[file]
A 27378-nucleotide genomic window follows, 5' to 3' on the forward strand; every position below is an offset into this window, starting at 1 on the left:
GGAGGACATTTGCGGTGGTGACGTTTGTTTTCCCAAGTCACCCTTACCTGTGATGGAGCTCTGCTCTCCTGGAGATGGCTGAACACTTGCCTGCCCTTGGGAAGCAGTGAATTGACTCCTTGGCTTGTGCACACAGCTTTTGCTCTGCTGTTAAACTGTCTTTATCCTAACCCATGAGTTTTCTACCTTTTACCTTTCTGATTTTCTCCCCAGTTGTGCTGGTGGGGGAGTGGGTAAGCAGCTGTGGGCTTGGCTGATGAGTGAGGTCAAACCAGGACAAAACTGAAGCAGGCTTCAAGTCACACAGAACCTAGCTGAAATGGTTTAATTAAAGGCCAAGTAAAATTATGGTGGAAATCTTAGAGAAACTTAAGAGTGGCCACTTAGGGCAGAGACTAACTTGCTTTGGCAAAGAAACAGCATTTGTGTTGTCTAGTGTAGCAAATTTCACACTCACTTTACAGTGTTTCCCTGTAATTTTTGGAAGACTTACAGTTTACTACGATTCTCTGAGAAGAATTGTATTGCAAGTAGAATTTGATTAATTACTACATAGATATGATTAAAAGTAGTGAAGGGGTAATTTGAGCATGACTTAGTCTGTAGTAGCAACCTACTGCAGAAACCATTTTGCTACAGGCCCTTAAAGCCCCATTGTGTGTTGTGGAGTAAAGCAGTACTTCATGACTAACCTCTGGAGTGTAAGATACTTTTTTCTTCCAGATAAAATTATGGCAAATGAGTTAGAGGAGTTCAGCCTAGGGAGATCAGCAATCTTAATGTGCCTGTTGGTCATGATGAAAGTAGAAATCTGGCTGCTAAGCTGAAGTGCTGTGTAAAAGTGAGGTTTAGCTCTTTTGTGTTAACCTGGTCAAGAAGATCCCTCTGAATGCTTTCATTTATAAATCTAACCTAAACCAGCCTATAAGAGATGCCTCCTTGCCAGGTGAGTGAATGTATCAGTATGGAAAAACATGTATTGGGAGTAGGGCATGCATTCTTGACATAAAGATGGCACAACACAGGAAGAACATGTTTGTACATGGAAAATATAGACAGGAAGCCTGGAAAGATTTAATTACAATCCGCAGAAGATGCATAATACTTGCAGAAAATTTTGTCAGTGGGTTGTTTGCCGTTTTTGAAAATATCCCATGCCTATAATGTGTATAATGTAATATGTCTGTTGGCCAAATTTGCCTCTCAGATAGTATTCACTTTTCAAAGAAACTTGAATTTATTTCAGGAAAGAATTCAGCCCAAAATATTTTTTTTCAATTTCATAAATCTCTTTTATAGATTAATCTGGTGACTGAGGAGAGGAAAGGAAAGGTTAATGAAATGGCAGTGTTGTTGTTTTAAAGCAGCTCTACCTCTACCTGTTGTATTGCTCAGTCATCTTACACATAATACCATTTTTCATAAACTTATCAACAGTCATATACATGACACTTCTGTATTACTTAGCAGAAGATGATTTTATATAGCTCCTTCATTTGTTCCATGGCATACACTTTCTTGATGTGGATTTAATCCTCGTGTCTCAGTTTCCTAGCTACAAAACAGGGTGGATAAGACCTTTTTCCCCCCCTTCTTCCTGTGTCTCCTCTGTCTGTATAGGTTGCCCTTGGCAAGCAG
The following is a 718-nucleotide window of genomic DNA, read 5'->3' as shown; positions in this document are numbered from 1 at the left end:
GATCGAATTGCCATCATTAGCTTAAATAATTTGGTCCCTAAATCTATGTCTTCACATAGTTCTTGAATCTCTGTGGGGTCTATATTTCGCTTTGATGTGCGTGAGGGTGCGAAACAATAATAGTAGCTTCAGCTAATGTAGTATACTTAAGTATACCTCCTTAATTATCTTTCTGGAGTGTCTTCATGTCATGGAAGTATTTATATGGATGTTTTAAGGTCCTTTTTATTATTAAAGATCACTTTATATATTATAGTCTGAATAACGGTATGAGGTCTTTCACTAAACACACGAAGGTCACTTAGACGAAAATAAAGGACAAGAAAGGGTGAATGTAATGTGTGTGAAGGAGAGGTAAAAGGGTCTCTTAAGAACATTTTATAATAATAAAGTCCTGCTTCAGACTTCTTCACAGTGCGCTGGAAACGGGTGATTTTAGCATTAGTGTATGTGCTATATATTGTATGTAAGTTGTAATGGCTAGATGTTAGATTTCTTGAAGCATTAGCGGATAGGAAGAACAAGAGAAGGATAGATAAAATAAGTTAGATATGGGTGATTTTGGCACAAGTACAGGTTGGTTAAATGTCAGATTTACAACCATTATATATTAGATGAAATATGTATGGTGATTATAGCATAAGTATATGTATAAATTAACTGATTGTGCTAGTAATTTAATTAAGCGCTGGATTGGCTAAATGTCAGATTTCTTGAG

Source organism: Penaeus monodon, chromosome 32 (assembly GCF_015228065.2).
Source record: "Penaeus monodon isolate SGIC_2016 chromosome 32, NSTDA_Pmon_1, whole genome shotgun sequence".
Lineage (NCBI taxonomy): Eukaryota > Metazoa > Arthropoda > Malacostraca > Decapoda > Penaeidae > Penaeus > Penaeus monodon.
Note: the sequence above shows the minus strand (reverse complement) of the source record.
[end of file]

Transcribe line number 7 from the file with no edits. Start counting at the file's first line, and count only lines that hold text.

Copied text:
Lineage (NCBI taxonomy): Eukaryota > Metazoa > Arthropoda > Malacostraca > Decapoda > Penaeidae > Penaeus > Penaeus monodon.